Can forensic science advances bring closure for relatives of tens of thousands of Colombia’s war disappeared?
Soacha, Colombia – Navigating a steep slope with a bucket of water Rosa Fierro is careful not to spill a single drop of her precious cargo.
She makes the short journey down the hill from her small wooden shack up to 10 times a day to collect water from a black tank perched on the side of a mountain overlooking a sand quarry.
“Welcome to Piedras Blancas!” Rosa laughs as she dips her purple bucket in the tank and fills it to the brim. “This is the only way I can get water,” Rosa explains as she rushes back home to prepare lunch. “When this runs out we’ll have to wait for the next delivery; that could take a few days or sometimes more than a week.”
Rosa fled her home in Cali after her father was threatened by paramilitaries. She is classified as one of Colombia’s internally displaced persons (IDPs). She lives with her partner in the neighbourhood of Piedras Blancas (White Stones) in Soacha neighbourhood, located to the south of the Colombian capital Bogota. It’s an impoverished, chaotic community with basic dirt roads, no sewage system or even running water.
The sprawling slum city is home to more than a million people and has one of the highest concentrations of displaced people in Colombia. More than 54,000 residents of Soacha are registered as IDPs – victims of Colombia’s long-running civil war that ended last November following a peace deal with the Revolutionary Armed Forces of Colombia (FARC).
The UN estimates that Colombia has nearly seven million IDPs – higher than in both Syria and Iraq. About half of those live in the urban centres of Bogota, Medellin and Cali. The remainder are scattered in remote regions along the Pacific coast.
“We’re the forgotten victims of this war,” says Rosa’s neighbour Maria Garzon, who moved to Piedras Blancas four months ago after struggling to pay rent in Bogota. She describes her new home as “rustic” but says its better than living on the streets. The family live in cramped conditions and survive without any running water and a sporadic power supply that is switched on at night.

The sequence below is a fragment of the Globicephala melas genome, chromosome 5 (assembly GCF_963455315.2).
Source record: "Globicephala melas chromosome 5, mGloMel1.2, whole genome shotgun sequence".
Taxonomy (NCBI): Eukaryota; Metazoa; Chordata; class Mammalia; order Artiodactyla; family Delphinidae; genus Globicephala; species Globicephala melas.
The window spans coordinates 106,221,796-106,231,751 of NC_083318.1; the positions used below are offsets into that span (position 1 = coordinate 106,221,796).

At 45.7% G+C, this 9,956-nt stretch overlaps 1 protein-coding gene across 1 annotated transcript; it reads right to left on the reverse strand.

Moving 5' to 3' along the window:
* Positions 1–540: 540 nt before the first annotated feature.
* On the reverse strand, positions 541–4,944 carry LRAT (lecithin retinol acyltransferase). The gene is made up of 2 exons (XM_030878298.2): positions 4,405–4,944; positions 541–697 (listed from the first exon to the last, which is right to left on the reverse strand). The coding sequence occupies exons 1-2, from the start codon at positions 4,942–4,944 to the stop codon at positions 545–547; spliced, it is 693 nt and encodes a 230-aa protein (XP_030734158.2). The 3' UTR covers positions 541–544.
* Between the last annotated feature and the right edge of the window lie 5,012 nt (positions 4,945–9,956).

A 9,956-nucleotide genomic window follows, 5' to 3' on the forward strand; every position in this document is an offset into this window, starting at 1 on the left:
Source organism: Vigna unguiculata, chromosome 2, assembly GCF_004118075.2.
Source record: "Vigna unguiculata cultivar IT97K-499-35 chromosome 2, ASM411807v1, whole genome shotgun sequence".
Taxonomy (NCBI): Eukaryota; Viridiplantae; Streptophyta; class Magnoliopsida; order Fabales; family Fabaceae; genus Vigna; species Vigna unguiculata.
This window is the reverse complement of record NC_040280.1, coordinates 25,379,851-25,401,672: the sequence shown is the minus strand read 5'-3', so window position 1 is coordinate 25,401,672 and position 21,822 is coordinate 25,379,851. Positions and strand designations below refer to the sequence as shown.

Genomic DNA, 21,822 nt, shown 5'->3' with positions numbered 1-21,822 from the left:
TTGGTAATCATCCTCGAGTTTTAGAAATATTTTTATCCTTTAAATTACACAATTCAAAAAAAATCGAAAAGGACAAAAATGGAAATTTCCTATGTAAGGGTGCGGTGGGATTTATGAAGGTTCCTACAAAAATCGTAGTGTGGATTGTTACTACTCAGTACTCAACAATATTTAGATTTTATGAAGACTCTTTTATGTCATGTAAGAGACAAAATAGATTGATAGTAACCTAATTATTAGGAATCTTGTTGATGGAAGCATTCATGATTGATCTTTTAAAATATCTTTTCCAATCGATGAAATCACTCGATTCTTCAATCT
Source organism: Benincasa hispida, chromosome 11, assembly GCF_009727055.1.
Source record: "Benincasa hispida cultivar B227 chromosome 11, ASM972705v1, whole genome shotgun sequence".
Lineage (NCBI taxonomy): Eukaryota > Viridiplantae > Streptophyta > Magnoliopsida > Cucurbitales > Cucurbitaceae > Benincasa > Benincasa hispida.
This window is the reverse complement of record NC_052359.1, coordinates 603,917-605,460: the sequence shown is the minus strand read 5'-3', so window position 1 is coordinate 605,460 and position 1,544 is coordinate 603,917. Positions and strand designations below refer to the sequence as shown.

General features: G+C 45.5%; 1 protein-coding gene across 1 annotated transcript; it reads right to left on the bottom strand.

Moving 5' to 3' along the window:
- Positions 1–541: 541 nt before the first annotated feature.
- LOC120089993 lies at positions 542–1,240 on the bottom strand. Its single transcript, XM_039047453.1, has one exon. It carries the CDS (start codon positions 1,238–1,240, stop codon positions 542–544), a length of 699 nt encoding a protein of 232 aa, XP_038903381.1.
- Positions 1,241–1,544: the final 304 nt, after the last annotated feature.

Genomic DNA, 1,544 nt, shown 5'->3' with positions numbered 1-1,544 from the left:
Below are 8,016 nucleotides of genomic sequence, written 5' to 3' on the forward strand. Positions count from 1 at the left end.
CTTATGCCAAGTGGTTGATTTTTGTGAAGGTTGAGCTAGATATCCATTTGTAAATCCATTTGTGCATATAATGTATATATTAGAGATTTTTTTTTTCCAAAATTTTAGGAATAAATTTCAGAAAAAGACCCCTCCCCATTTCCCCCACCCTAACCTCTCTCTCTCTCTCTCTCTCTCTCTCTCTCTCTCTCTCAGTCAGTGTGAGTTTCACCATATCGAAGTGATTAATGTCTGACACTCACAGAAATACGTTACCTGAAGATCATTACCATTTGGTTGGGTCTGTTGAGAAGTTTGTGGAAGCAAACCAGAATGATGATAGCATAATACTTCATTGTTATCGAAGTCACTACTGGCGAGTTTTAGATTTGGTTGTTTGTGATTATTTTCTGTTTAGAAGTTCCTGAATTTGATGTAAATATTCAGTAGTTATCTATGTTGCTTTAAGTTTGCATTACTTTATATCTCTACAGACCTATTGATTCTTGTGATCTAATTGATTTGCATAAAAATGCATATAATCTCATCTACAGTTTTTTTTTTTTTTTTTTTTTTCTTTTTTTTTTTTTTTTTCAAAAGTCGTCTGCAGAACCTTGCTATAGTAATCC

“It’s a struggle to raise a family in a place with no proper sanitary facilities,” says Garzon. “All I want is a nice home where my children can have a shower like everyone else.”
Rosa Fierro, 22, and her partner Juan Carlos Orjuela, 37, both fled their homes after they refused to be recruited by local paramilitaries.
“I used to have a good life in Cali,” Rosa reminisces as she prepares lunch in her sparse kitchen. “They tried to kill my father and we managed to escape with our lives. If I ever went back I’d either be killed or recruited as a paramilitary,” Fierro told Al Jazeera.
Rosa arrived in Soacha with just a small bundle of clothes and some family photos. Two years ago, she met Juan Carlos and they decided to set up home together. Orjuela found a vacant plot in the remote hillside community of Piedras Blancas and quickly built a wooden shack for the couple.
These poorly constructed, informal settlements are illegal but the authorities are powerless to stop them as the displaced have nowhere else to go.
Space is tight in the couple’s small house. Their clothes hang from a line strewn across the ceiling, stacks of dishes are piled high on wall racks, their sofas are carefully arranged in a corner of the house on the exposed earthen floor.
But despite the cramped conditions, the biggest problem they face is dealing with the cold and damp conditions. “The timber walls have big gaps so the wind and rain hits you during the night when you’re sleeping,” said Juan Carlos Orjuela. “It’s a battle to keep warm and dry.”
Eight years ago, Orjuela was targeted by paramilitaries in Venadillo, a small town in the state of Tolima. After finishing his military service he was approached by a local gang member and told to sign up. When he refused, he was shot and left for dead.
“Look, I have five bullet wounds,” he says, pointing to his torso and groin to prove his injuries. “I was in a coma for four months and I lost a lung. I know I’m lucky to still be alive.”
Orjuela hasn’t seen his family in eight years. “When my mother died I couldn’t go to her funeral. They know nothing about me or how I’m doing. I’ll probably never see my father again.”
According to the city’s Regional Office for Victims (CRAV), Soacha is one of Colombia’s top destinations for displaced people.
“More than eight percent of the population are considered casualties of the armed conflict,” says Sonia Tarquino, who runs the office. “We help them rebuild their lives, try to get them jobs and a decent house,” Tarquino told Al Jazeera.
Many victims of the conflict thought all their troubles were over once peace was declared with the FARC but, for some IDPs, their lot has worsened. As the FARC pulled out of their former strongholds, other right-wing paramilitary groups took over bringing chaos and uncertainty to the local population.